Ming Altar Table

16th/17th Century
Northern Elm (Yumu)
31” h. 55” w. 14” d.

This recessed-leg table is of traditional, classic style. The top is made of one solid plank, with low everted flanges capping the ends. The wood on this plank has a very distinctive tangential deep grain pattern unusual to be found in northern elm. This textured-look gives character to the table. The legs as well as the side stretchers are round. The spandrels are very simply designed. These are characteristics favored by Ming literati, who were influenced by Confucius philosophy to live simply and to reduce artifice to a minimum in order to make the most of the material used. Dignity, simplicity of structure, and balance was the ideal of the day. Too much carving and elaborate decoration were considered vulgar. It is not surprising that most museums tend to collect Ming furniture displaying this ideal. Except for the wood, a Ming altar table styled almost exactly like this one was once exhibited in the Denver Art Museum.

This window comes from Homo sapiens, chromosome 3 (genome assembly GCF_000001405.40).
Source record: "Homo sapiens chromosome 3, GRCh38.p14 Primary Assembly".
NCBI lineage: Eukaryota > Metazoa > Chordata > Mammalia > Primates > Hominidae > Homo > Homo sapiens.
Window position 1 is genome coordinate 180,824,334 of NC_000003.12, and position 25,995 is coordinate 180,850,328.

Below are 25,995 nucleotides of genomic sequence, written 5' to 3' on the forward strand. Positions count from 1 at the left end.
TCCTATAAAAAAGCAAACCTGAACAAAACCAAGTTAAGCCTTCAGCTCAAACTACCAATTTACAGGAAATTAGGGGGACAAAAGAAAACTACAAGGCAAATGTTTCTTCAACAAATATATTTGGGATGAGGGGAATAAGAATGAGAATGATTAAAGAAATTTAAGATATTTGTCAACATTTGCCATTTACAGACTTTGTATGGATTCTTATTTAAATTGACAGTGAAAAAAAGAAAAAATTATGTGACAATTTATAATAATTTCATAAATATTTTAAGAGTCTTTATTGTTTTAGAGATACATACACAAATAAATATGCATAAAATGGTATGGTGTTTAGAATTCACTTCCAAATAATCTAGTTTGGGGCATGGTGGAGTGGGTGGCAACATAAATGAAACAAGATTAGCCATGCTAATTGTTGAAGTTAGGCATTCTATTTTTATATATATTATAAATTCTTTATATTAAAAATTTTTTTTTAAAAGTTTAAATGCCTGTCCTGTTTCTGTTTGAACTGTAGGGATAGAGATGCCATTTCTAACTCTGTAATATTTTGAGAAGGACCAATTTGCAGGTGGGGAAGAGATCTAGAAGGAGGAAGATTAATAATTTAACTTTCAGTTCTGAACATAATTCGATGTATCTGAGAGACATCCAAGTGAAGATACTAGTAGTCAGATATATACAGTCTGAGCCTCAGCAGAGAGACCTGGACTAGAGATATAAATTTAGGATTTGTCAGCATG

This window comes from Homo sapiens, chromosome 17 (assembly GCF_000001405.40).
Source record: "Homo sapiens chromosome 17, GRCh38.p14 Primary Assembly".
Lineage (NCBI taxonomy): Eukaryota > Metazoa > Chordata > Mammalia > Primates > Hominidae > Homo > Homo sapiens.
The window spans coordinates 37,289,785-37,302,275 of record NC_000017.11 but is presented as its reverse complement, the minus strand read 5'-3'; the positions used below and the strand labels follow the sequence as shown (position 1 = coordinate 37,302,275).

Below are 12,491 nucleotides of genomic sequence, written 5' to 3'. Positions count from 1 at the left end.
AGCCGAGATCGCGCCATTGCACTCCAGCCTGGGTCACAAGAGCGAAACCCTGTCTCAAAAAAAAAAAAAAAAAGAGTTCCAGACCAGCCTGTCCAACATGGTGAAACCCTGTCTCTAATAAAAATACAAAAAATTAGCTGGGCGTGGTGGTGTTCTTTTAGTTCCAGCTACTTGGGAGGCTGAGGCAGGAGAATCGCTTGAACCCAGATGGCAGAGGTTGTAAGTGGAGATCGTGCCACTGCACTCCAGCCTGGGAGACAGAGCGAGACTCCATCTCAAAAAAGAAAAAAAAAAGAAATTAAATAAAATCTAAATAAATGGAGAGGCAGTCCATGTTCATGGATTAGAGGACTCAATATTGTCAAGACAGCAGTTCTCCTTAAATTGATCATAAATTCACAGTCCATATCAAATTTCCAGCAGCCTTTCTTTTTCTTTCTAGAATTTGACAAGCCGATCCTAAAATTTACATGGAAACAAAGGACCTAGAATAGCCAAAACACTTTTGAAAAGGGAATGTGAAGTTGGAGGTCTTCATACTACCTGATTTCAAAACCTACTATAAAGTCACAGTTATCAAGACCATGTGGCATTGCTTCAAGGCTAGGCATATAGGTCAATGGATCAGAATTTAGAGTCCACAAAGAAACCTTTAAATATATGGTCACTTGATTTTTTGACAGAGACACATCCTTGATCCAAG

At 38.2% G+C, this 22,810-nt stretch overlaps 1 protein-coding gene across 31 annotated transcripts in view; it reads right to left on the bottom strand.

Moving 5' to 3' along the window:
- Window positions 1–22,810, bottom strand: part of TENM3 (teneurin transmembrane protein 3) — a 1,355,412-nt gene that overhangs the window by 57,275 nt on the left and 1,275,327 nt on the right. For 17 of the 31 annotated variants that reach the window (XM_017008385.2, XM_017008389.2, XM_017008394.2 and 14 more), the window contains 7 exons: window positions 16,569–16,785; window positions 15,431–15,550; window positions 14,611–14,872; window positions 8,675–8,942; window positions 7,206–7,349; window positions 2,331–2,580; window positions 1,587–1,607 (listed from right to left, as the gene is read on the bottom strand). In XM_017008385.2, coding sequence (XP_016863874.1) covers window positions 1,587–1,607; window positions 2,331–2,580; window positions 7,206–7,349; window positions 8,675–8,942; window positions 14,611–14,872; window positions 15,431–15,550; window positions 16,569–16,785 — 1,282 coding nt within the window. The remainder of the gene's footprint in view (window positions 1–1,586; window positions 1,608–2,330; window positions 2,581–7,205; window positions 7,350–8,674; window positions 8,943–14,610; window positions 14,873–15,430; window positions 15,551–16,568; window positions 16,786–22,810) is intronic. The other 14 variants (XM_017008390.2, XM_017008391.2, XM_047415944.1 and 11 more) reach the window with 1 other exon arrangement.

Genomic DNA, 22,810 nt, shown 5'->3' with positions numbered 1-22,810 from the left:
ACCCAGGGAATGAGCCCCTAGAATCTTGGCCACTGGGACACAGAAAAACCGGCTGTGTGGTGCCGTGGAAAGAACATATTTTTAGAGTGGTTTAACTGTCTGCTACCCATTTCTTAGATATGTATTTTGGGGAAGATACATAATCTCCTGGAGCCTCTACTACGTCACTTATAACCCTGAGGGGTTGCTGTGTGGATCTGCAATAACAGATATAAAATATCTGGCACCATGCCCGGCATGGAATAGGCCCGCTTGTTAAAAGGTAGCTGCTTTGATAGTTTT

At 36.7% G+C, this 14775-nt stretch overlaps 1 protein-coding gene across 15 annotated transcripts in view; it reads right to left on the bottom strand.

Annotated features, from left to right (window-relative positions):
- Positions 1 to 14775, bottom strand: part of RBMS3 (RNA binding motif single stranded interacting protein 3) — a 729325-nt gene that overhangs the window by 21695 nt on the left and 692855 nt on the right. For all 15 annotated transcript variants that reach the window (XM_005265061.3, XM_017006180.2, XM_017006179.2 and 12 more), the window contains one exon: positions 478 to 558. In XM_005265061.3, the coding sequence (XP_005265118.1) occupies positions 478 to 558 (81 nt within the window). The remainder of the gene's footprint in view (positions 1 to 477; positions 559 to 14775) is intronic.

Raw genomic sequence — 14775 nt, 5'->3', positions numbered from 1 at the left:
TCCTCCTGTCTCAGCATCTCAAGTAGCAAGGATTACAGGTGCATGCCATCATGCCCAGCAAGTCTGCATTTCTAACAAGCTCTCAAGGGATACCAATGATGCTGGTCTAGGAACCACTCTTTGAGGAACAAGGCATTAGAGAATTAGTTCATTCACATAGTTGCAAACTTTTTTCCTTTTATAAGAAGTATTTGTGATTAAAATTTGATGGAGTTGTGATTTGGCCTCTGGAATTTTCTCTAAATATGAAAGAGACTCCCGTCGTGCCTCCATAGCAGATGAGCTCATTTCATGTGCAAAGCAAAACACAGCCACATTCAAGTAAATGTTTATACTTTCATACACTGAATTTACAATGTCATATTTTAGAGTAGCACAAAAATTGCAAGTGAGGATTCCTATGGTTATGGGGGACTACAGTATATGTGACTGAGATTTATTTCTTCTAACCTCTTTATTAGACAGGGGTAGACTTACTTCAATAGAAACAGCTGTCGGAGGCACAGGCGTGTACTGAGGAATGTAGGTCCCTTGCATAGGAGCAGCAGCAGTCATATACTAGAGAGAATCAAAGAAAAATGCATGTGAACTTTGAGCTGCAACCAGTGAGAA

Another characteristic of Ming furniture is the appearance of hand-hammered bosshead nails. They served more as a decoration than for connecting joints. Early tables were done in the mortise-and-tenon method. This kind of nails appeared in furniture as far back as Yuan dynasty (1279-1368) but seldom after early Qing. By mid-Qing, more elaborate carvings and decorations were desired. So, these hand-hammered nails came to indicate the age of an item.

Today, any Ming antique is valuable as China doesn’t allow aged relics to leave the country any more. This is a collector’s item.